Rock art is the principal research resource we have in palaeoart studies, the discipline whose ultimate scientific agenda it is to determine the origins of human constructs of reality. Consequently rock art is among the most important scientific evidence available to the species we call Homo sapiens sapiens: it would appear to be the major component of the corpus of evidence available to us to consider how that species constructed the conceptual artefact we consider to be the world we exist in. It is therefore reasonable to demand that the preservation and curation of this irreplaceable resource be afforded considerably more priority than has been given to it so far. Humanity lavishes billions of dollars annually on its art objects, its art repositories and its art industry. Yet from a scientific perspective the arts of historical periods are of almost trivial significance, at least in comparison to the arts externalising ‘alternative’ ontologies or metaphysical constructs.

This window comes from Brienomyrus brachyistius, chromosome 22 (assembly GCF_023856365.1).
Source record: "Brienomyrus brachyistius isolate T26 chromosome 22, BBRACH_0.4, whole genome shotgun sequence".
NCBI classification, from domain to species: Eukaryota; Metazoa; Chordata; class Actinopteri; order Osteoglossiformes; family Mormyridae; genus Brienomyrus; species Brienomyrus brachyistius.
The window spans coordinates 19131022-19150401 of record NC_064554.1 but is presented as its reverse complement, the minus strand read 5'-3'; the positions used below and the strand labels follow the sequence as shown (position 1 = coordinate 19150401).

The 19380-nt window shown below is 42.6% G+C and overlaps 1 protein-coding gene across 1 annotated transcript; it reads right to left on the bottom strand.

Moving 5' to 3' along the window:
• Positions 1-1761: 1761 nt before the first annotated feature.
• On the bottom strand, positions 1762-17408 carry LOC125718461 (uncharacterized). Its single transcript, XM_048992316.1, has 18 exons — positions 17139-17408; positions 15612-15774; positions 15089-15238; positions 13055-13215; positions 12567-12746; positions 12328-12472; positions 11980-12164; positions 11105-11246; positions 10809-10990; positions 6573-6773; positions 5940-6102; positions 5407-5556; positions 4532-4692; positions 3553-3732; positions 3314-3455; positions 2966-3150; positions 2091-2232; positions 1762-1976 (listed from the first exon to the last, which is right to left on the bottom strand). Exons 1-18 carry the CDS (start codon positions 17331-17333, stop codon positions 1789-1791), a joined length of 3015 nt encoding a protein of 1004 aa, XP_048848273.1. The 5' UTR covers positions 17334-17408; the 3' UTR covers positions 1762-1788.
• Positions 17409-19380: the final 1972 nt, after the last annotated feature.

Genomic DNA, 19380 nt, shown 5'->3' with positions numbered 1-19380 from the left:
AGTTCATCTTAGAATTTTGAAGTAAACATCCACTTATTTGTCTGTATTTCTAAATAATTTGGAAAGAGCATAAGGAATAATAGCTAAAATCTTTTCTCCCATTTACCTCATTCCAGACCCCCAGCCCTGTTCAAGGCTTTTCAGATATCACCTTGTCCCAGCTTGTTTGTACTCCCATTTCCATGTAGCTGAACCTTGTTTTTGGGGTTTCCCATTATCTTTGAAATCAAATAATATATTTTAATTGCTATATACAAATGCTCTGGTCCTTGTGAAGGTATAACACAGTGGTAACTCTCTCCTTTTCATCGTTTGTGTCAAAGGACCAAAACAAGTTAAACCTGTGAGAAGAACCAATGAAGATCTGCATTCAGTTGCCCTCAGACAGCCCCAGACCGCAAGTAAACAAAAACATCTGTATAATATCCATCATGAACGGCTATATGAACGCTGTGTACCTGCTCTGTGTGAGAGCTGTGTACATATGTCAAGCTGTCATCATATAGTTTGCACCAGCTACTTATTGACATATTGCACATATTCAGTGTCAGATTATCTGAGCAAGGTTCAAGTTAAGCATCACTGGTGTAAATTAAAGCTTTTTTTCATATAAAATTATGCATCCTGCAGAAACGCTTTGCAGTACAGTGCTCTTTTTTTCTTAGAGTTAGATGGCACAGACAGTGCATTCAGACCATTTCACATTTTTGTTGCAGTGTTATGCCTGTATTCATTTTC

Humanity’s efforts in preventing the destruction of the immensely valuable and clearly irreplaceable resource of rock art remain minuscule (Swartz 1981). Loubser (2001: 82-3) points out that the very concern with preserving ‘non-renewable cultural resources’ is a relatively recent result of the expansionist milieu of the 20th century. In the case of rock art, this concern is largely a result of the formation of rock art organisations in most parts of the world over the last few decades. There is a distinct correlation between those parts of the world where such rock art organisations are most active and outspoken, and the geographical areas where government agencies and archaeologists have become most sensitive to concerns about rock art. In the not-so-distant past, government agencies in most parts of the world were quite aloof from these concerns. The present state is one of transition. While in some countries it has become standard procedure to, for instance, conceal rock art under protective covering while excavating sediments below it (Morwood 1994), in a few other countries archaeologists in charge of major rock art corpora continue to blatantly vandalise rock art. When challenged they defend their actions (Jaffe 1996; Swartz 1997a, 1997b), or they are themselves implicated in the destruction of rock art (Arcà et al. 2001). In such a transitional stage it may be useful to consider the currents that contribute to the changes, and to review the direction of the discipline from that perspective. This might give us an idea of the direction in which we are heading.